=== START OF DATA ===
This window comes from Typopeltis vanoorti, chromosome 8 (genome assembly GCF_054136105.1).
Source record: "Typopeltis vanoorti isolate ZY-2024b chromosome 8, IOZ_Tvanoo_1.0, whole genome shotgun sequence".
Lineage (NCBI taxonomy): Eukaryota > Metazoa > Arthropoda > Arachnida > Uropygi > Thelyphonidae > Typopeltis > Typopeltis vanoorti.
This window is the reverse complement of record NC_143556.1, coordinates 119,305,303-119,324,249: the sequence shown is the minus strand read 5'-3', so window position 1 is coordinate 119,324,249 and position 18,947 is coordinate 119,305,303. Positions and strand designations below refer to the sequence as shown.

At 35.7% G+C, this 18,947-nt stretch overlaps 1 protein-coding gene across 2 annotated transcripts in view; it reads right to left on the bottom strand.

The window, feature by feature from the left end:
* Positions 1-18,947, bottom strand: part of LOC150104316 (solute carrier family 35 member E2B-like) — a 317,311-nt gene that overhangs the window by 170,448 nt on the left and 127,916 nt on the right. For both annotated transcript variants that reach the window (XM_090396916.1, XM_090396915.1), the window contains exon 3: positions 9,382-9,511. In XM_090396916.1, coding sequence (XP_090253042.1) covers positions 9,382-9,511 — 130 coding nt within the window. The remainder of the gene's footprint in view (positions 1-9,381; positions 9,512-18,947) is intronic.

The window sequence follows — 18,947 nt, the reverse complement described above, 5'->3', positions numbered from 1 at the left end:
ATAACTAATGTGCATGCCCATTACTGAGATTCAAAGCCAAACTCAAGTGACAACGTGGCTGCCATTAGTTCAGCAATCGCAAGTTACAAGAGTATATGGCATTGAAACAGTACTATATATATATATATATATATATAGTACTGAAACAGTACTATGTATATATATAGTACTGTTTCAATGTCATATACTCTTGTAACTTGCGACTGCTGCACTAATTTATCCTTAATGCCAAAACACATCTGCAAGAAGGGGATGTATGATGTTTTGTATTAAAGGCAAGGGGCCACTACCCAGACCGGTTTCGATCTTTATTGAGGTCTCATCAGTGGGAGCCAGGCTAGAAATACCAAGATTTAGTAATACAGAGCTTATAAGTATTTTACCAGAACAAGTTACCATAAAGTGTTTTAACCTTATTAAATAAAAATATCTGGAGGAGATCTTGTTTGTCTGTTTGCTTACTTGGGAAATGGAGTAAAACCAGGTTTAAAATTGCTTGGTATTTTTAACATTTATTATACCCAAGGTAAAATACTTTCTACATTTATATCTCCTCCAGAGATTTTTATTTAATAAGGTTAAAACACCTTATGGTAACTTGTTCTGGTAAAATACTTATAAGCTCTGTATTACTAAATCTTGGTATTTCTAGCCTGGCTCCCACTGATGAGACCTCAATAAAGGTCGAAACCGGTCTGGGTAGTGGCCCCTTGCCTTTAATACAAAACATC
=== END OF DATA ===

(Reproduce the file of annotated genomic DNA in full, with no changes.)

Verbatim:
This window comes from Typopeltis vanoorti, chromosome 8 (genome assembly GCF_054136105.1).
Source record: "Typopeltis vanoorti isolate ZY-2024b chromosome 8, IOZ_Tvanoo_1.0, whole genome shotgun sequence".
Lineage (NCBI taxonomy): Eukaryota > Metazoa > Arthropoda > Arachnida > Uropygi > Thelyphonidae > Typopeltis > Typopeltis vanoorti.
This window is the reverse complement of record NC_143556.1, coordinates 119,305,303-119,324,249: the sequence shown is the minus strand read 5'-3', so window position 1 is coordinate 119,324,249 and position 18,947 is coordinate 119,305,303. Positions and strand designations below refer to the sequence as shown.

At 35.7% G+C, this 18,947-nt stretch overlaps 1 protein-coding gene across 2 annotated transcripts in view; it reads right to left on the bottom strand.

The window, feature by feature from the left end:
* Positions 1-18,947, bottom strand: part of LOC150104316 (solute carrier family 35 member E2B-like) — a 317,311-nt gene that overhangs the window by 170,448 nt on the left and 127,916 nt on the right. For both annotated transcript variants that reach the window (XM_090396916.1, XM_090396915.1), the window contains exon 3: positions 9,382-9,511. In XM_090396916.1, coding sequence (XP_090253042.1) covers positions 9,382-9,511 — 130 coding nt within the window. The remainder of the gene's footprint in view (positions 1-9,381; positions 9,512-18,947) is intronic.

The window sequence follows — 18,947 nt, the reverse complement described above, 5'->3', positions numbered from 1 at the left end:
ATAACTAATGTGCATGCCCATTACTGAGATTCAAAGCCAAACTCAAGTGACAACGTGGCTGCCATTAGTTCAGCAATCGCAAGTTACAAGAGTATATGGCATTGAAACAGTACTATATATATATATATATATATATAGTACTGAAACAGTACTATGTATATATATAGTACTGTTTCAATGTCATATACTCTTGTAACTTGCGACTGCTGCACTAATTTATCCTTAATGCCAAAACACATCTGCAAGAAGGGGATGTATGATGTTTTGTATTAAAGGCAAGGGGCCACTACCCAGACCGGTTTCGATCTTTATTGAGGTCTCATCAGTGGGAGCCAGGCTAGAAATACCAAGATTTAGTAATACAGAGCTTATAAGTATTTTACCAGAACAAGTTACCATAAAGTGTTTTAACCTTATTAAATAAAAATATCTGGAGGAGATCTTGTTTGTCTGTTTGCTTACTTGGGAAATGGAGTAAAACCAGGTTTAAAATTGCTTGGTATTTTTAACATTTATTATACCCAAGGTAAAATACTTTCTACATTTATATCTCCTCCAGAGATTTTTATTTAATAAGGTTAAAACACCTTATGGTAACTTGTTCTGGTAAAATACTTATAAGCTCTGTATTACTAAATCTTGGTATTTCTAGCCTGGCTCCCACTGATGAGACCTCAATAAAGGTCGAAACCGGTCTGGGTAGTGGCCCCTTGCCTTTAATACAAAACATC